THEAETETUS: To be sure.

STRANGER: And if absolute motion in any point of view partook of rest, there would be no absurdity in calling motion stationary.

THEAETETUS: Quite right, that is, on the supposition that some classes mingle with one another, and others not.

STRANGER: That such a communion of kinds is according to nature, we had already proved before we arrived at this part of our discussion.

THEAETETUS: Certainly.

This might sound like a complete contradiction but understanding what they are getting at here underpins our understanding of the universe. I generally do not like mixing traditions but will make an exception in this case for the sake of erudition. In the Veda, derived from the ancient Indo-Aryan culture of the Indian Subcontinent which began as an oral tradition that was passed down through generations before finally being written in Vedic Sanskrit between 1500 and 500 BCE (Before Common Era), mention is often made of references to that which is lesser then the least, greater then the greatest, though sitting he travels, that which is far away yet near etc. The sole purpose of both the Socratic and Vedic texts is to remove the ignorance that prevents us seeing things as they are. Some things might appear to be at rest but are in truth moving and visa-versa. Central to these teachings is that this entire creation is essentially of one substance. But we will see how the dialogue develops and see where it leads.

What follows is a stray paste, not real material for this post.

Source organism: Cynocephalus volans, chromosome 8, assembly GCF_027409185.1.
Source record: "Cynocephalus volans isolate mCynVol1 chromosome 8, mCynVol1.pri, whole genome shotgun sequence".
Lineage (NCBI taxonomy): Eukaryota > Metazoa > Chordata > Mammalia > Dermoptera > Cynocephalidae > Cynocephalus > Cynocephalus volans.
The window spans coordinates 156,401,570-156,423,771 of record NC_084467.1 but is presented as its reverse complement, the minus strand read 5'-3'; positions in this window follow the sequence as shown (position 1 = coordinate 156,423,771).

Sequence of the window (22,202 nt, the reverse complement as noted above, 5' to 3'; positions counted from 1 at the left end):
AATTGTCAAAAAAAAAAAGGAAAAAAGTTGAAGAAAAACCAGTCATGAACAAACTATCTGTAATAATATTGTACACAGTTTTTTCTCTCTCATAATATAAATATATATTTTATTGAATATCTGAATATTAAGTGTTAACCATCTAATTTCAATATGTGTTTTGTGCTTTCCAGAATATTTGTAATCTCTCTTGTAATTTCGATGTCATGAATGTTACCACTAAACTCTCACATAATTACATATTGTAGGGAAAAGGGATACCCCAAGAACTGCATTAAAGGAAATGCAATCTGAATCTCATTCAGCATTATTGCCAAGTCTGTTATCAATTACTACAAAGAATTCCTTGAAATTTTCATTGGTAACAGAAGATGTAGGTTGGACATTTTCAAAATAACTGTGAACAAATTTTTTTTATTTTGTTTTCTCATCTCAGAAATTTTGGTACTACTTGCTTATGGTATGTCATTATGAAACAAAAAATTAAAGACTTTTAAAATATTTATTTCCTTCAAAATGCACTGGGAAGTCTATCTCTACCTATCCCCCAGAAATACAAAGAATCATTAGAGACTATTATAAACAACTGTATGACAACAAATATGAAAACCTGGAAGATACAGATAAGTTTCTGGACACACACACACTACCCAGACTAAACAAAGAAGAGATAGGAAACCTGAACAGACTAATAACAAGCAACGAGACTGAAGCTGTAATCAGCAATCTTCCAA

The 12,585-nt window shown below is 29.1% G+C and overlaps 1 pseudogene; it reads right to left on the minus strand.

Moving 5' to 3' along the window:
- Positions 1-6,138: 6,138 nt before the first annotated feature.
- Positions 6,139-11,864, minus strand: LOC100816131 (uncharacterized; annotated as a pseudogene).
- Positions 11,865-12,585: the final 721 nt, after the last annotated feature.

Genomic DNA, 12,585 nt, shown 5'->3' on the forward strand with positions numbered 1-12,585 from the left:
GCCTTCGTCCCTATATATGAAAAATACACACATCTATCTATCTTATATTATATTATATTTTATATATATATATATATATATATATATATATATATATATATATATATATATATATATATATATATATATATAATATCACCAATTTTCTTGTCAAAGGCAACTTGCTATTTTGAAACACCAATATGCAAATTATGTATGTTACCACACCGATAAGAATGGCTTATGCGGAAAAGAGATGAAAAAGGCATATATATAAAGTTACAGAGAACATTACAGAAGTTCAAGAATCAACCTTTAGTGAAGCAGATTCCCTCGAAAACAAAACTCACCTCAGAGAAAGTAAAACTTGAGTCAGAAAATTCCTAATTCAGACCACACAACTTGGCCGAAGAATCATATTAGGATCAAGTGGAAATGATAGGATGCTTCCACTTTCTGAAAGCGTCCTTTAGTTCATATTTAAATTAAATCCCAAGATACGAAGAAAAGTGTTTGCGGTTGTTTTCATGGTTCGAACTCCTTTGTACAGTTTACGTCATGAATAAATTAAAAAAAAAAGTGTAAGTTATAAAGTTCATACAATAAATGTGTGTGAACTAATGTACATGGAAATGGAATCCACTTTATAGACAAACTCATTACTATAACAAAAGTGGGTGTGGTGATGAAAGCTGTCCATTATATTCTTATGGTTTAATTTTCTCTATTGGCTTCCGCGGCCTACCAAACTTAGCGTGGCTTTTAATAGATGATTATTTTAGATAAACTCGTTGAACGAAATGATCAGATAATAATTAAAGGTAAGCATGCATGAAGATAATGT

STRANGER: Let us proceed, then. May we not say that motion is other than the other, having been also proved by us to be other than the same and other than rest?

THEAETETUS: That is certain.

STRANGER: Then, according to this view, motion is other, and also, not other?

THEAETETUS: True.

STRANGER: What is the next step? Shall we say that motion is other than the three and not other than the fourth, for we agreed that there are five classes about and in the sphere of which we proposed to make enquiry?

THEAETETUS: Surely we cannot admit that the number is less than it appeared to be just now.

STRANGER: Then we may without fear contend that motion is other than being?

THEAETETUS: Without the least fear.

STRANGER: The plain result is that motion, since it partakes of being, really is, and also is not?

THEAETETUS: Nothing can be plainer.

STRANGER: Then not-being necessarily exists in the case of motion and of every class; for the nature of the other entering into them all, makes each of them other than being, and so non-existent; and therefore of all of them, in like manner, we may truly say that they are not; and again, inasmuch as they partake of being, that they are and are existent.

THEAETETUS: So we may assume.

STRANGER: Every class, then, has plurality of being and infinity of not-being.

THEAETETUS: So we must infer.

STRANGER: And being itself may be said to be other than the other kinds.

THEAETETUS: Certainly.

STRANGER: Then we may infer that being is not, in respect of as many other things as there are; for not-being it is itself one, and is not the other things, which are infinite in number.

THEAETETUS: That is not far from the truth.